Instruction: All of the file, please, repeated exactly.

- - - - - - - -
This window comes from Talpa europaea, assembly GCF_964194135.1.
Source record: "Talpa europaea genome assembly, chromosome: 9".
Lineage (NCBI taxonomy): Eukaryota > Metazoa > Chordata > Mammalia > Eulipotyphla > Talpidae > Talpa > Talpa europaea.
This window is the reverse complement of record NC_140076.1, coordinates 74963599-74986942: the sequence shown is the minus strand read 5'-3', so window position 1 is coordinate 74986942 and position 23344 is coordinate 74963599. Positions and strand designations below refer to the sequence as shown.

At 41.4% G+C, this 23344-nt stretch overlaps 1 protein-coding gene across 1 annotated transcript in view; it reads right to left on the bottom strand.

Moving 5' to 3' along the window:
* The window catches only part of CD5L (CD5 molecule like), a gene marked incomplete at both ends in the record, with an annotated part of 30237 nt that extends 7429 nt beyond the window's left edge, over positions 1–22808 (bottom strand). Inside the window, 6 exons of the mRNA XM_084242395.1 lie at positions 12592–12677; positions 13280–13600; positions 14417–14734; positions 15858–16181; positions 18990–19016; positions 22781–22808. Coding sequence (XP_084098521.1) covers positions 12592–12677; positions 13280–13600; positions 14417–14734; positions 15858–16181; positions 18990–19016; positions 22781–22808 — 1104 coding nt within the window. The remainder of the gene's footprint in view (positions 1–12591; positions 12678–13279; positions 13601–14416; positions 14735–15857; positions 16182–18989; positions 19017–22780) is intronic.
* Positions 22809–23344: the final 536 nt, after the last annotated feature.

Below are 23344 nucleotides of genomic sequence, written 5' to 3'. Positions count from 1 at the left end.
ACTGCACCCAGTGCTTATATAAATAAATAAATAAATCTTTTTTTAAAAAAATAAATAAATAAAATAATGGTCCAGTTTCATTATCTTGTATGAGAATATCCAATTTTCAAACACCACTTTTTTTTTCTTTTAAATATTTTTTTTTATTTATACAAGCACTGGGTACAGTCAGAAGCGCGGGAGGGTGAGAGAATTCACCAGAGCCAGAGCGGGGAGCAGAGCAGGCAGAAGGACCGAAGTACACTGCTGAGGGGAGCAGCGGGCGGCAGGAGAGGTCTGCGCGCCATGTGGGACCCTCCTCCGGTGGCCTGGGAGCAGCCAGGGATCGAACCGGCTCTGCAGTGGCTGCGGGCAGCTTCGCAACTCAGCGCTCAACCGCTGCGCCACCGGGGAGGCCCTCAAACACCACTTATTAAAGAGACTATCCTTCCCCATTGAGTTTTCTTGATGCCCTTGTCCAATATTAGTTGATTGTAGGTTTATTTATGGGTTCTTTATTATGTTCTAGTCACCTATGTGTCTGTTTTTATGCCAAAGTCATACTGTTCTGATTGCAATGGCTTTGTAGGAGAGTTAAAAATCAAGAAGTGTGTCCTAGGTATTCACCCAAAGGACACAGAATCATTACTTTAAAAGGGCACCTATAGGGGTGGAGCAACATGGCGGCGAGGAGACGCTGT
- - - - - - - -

This window comes from Talpa europaea, assembly GCF_964194135.1.
Source record: "Talpa europaea genome assembly, chromosome: 9".
Lineage (NCBI taxonomy): Eukaryota > Metazoa > Chordata > Mammalia > Eulipotyphla > Talpidae > Talpa > Talpa europaea.
This window is the reverse complement of record NC_140076.1, coordinates 74963599-74986942: the sequence shown is the minus strand read 5'-3', so window position 1 is coordinate 74986942 and position 23344 is coordinate 74963599. Positions and strand designations below refer to the sequence as shown.

At 41.4% G+C, this 23344-nt stretch overlaps 1 protein-coding gene across 1 annotated transcript in view; it reads right to left on the bottom strand.

Moving 5' to 3' along the window:
* The window catches only part of CD5L (CD5 molecule like), a gene marked incomplete at both ends in the record, with an annotated part of 30237 nt that extends 7429 nt beyond the window's left edge, over positions 1–22808 (bottom strand). Inside the window, 6 exons of the mRNA XM_084242395.1 lie at positions 12592–12677; positions 13280–13600; positions 14417–14734; positions 15858–16181; positions 18990–19016; positions 22781–22808. Coding sequence (XP_084098521.1) covers positions 12592–12677; positions 13280–13600; positions 14417–14734; positions 15858–16181; positions 18990–19016; positions 22781–22808 — 1104 coding nt within the window. The remainder of the gene's footprint in view (positions 1–12591; positions 12678–13279; positions 13601–14416; positions 14735–15857; positions 16182–18989; positions 19017–22780) is intronic.
* Positions 22809–23344: the final 536 nt, after the last annotated feature.

Below are 23344 nucleotides of genomic sequence, written 5' to 3'. Positions count from 1 at the left end.
ACTGCACCCAGTGCTTATATAAATAAATAAATAAATCTTTTTTTAAAAAAATAAATAAATAAAATAATGGTCCAGTTTCATTATCTTGTATGAGAATATCCAATTTTCAAACACCACTTTTTTTTTCTTTTAAATATTTTTTTTTATTTATACAAGCACTGGGTACAGTCAGAAGCGCGGGAGGGTGAGAGAATTCACCAGAGCCAGAGCGGGGAGCAGAGCAGGCAGAAGGACCGAAGTACACTGCTGAGGGGAGCAGCGGGCGGCAGGAGAGGTCTGCGCGCCATGTGGGACCCTCCTCCGGTGGCCTGGGAGCAGCCAGGGATCGAACCGGCTCTGCAGTGGCTGCGGGCAGCTTCGCAACTCAGCGCTCAACCGCTGCGCCACCGGGGAGGCCCTCAAACACCACTTATTAAAGAGACTATCCTTCCCCATTGAGTTTTCTTGATGCCCTTGTCCAATATTAGTTGATTGTAGGTTTATTTATGGGTTCTTTATTATGTTCTAGTCACCTATGTGTCTGTTTTTATGCCAAAGTCATACTGTTCTGATTGCAATGGCTTTGTAGGAGAGTTAAAAATCAAGAAGTGTGTCCTAGGTATTCACCCAAAGGACACAGAATCATTACTTTAAAAGGGCACCTATAGGGGTGGAGCAACATGGCGGCGAGGAGACGCTGT